Trump Demands Payroll Tax Cut in Stimulus Bill. But Is It Value for Money?

The terms of a new coronavirus relief package will be among lawmakers' priorities when Congress returns from recess next week, with President Donald Trump determined to ensure the stimulus plan includes a payroll tax cut amid doubt over whether such a measure would work.

The 7.65 percent payroll tax paid by both workers and employers funds Social Security and Medicare. It was previously reduced under former President Barack Obama but Trump wants to cut it completely for a period.

White House spokesman Judd Deere said in a statement shared with Newsweek that Trump "wants to provide relief to hardworking Americans who have been impacted by this virus and one way of doing that is with a payroll tax holiday."

"He's called on Congress to pass this before and he believes it must be part of any phase four package," he added.

U.S. President Donald Trump
President Donald Trump on the South Lawn of the White House on July 16, 2020 in Washington, DC. He has made payroll taxes a key part of the next COVID-19 stimulus package. Drew Angerer/Getty Images

Despite opposition from Senate Republicans and House Democrats who have rejected it, the measure has become something of a red line for the president.

Stephen Moore, a White House economic adviser, said high-ranking White House officials believed the president would not back any phase-four stimulus deal without the tax cut.

"I have talked to several high-level people in the White House who said the president will not sign [the legislation] if it does not include a payroll tax cut," The Post reported.

When it approved the CARES Act in March, Congress rejected Trump's previous demands for a payroll tax cut for individuals, instead approving stimulus checks to individual Americans.

Those opposing Trump's plan, which includes key Republican senators, say it only helps those who actually have jobs.

Steven Hamilton, assistant professor of economics at The George Washington University in Washington, DC, said that cutting the tax workers pay is not a good way to provide relief as it is poorly targeted.

"Half of payroll taxes are paid by workers and the other half by firms. Trump has signaled he wants to cut both sides. Workers out of a job get nothing, and high-income workers get far more than low-income workers," he told Newsweek.

He believes it would be much better to provide means-tested cash stimulus, enhance unemployment insurance, and boost the Earned Income Tax Credit (EITC).

"But cutting the firms' side would give businesses much-needed relief as they face higher costs and falling revenues. We've let firms defer those taxes for now, but that tax bill hangs over their heads which is just one more reason to pull the plug."

"Anything we can do to help businesses survive—including an employer-side payroll tax cut—will reduce the severity of the recession and speed our recovery on the other side," Hamilton said.

U.S. coronavirus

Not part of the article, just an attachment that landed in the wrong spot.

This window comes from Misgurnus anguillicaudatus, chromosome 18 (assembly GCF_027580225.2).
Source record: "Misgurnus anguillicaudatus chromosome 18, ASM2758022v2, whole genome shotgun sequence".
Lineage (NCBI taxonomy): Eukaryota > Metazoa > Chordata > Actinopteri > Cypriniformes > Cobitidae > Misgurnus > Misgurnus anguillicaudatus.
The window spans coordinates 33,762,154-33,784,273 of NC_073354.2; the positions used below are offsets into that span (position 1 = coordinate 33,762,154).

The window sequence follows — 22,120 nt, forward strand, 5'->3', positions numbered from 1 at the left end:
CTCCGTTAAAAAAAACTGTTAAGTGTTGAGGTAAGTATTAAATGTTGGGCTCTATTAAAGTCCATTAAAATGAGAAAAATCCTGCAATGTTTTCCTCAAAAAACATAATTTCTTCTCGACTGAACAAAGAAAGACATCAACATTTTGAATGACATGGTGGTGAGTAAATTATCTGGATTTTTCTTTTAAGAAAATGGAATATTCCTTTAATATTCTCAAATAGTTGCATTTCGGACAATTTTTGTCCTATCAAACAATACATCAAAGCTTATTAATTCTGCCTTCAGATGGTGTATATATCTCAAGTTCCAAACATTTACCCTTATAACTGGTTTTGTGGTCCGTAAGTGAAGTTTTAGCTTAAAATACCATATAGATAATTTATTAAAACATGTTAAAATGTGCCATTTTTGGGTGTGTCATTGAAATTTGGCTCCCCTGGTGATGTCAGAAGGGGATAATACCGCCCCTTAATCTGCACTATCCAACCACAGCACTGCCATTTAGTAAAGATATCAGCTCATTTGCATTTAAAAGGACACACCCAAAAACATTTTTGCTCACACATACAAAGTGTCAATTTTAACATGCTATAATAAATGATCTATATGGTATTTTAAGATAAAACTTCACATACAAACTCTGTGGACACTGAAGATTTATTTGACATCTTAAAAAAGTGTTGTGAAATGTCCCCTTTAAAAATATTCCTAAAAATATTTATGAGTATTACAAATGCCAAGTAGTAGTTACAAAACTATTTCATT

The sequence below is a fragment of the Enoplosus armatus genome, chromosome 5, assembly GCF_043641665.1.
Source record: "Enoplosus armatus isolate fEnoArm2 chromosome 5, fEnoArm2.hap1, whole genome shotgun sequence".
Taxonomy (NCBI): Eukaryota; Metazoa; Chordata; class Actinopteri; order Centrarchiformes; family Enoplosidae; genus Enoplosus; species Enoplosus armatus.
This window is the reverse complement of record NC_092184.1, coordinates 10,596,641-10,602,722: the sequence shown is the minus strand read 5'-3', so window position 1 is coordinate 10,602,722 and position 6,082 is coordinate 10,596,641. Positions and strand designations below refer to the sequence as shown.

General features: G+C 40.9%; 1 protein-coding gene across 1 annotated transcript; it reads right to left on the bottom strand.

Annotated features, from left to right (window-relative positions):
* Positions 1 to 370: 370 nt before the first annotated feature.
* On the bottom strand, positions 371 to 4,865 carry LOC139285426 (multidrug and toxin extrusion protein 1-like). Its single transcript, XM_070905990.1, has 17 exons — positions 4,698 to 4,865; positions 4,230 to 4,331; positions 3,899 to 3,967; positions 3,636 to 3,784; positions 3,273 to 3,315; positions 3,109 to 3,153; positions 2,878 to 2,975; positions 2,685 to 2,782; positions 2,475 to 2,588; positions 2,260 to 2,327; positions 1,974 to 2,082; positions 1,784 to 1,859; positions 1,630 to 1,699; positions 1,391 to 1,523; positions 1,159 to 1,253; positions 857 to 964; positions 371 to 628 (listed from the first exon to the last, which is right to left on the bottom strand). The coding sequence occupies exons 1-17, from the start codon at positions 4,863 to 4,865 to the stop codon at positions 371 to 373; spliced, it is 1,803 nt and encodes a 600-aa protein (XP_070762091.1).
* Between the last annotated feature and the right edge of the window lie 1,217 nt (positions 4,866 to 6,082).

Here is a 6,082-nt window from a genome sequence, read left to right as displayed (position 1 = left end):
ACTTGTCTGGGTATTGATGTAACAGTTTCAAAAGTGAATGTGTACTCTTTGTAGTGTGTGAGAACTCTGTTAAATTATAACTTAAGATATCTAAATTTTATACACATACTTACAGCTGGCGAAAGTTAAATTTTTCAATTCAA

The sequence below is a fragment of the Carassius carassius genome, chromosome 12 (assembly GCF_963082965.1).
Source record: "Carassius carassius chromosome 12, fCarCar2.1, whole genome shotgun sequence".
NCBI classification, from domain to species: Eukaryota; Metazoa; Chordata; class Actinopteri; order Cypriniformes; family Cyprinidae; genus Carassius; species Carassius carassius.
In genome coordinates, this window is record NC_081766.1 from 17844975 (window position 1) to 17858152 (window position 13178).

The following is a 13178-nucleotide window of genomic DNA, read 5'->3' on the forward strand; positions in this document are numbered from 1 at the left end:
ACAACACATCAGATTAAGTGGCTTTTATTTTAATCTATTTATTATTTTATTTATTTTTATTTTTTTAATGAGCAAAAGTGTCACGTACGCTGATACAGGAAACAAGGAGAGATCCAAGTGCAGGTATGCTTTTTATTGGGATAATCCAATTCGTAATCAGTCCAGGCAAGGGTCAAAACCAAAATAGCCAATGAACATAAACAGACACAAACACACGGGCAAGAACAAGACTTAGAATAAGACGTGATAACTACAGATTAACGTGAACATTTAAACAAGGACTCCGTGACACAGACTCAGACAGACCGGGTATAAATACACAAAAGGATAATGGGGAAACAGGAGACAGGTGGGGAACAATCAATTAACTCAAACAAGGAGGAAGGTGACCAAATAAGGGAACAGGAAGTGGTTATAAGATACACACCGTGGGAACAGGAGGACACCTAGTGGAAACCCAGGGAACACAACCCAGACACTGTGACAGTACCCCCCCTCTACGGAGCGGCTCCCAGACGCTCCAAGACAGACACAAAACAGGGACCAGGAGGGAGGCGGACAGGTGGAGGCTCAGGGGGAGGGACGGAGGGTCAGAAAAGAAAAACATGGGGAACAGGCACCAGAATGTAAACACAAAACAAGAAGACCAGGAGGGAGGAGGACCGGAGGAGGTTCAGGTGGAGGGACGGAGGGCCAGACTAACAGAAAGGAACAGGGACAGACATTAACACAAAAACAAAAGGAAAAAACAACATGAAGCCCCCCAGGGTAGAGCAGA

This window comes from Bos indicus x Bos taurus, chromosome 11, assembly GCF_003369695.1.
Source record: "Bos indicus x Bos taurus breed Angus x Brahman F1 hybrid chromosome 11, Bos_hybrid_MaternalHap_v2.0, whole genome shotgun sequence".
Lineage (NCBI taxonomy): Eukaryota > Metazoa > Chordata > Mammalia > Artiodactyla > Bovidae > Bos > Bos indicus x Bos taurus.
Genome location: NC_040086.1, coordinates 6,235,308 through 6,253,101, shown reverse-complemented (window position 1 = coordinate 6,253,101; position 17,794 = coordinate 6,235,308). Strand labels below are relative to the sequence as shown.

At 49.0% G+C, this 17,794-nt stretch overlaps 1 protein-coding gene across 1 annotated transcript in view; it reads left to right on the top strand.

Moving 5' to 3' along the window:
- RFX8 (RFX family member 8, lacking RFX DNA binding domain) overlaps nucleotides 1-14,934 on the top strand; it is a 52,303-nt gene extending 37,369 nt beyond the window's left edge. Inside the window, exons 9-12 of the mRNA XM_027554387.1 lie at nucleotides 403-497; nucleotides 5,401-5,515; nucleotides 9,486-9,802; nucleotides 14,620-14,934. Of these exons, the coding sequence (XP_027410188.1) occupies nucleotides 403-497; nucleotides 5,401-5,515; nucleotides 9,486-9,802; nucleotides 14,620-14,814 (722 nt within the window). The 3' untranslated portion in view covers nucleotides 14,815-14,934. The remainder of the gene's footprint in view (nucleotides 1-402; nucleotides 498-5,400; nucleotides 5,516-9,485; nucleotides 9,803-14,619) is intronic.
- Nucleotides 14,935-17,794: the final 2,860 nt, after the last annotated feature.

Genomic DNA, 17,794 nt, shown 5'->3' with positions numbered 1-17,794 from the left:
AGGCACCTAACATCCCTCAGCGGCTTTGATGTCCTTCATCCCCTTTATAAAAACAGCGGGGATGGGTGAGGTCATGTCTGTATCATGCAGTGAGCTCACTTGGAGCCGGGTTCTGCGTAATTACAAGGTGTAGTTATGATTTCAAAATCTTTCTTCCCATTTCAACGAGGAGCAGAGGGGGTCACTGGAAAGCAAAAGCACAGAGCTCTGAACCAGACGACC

The 9/11 memorial plaza on July 04, 2020 in New York after it reopened from a three-month shutdown caused by COVID-19. Congress will consider another stimulus package to boost the economy reeling from the virus. Spencer Platt/Getty Images

Derek Klock, finance professor at Virginia Tech, did not think a payroll tax would cause much impact right now, and believes those who lost their jobs during the pandemic would get no benefit at all.

"It would reduce the total payroll expense, thus the hope would be that corporations would be more willing to keep employees on the payroll," he told Newsweek.

"I'm not sure that a one or two percent reduction in payroll expense will be an
effective inducement, considering double-digit declines in revenue in many firms, " he told Newsweek. However, he said that "not every company needs this assistance, some companies have done amazingly well."

He said with the huge drop in household consumption, extra money might be saved and may not result in extra spending and economic growth.

"I think that we need to target those who truly need it: the unemployed, underemployed; those within 200 percent of the poverty line... and anyone who is food or shelter insecure," he said.

"I'm not sure that tax relief is the right tool this time," he said, adding that if employers are going to continue layoffs, unemployment benefits are, "probably the best mechanism to ensure that the most economically vulnerable are supported."

There is a tight time frame for lawmakers, with extended unemployment benefits for Americans who lost their jobs during the crisis due to end on July 31, just before another recess for Congress. It creates a tight window for possibly the last chance to pass a bill before the November election.

However, Klock believes that any renewal of additional benefits would have to be tied to prior earnings above some minimum threshold.

"Passage of this would be more contentious and the implementation would be harder, but the outcome would be much more targeted and thus more effective use of stimulus money," Klock said.

Politico reported that Vice President Mike Pence has told House Republicans that they should be on board with the tax cuts.

A GOP priority for any stimulus bill is liability protection, the terms of which are being finalized by Senate Republicans led by Republican Senate Majority Leader Mitch McConnell and Sen. John Cornyn (R-TX).

McConnell, who had previously resisted another round of coronavirus relief, is looking for backing for a $1 trillion bill focusing largely on temporary protection from lawsuits due to exposure to the coronavirus until 2024 for a number of organizations.

These would include schools, businesses and churches, unless there was "gross negligence" or the entities did not follow public-health guidelines properly.

This story has been updated to include a media statement by the White House shared with Newsweek.

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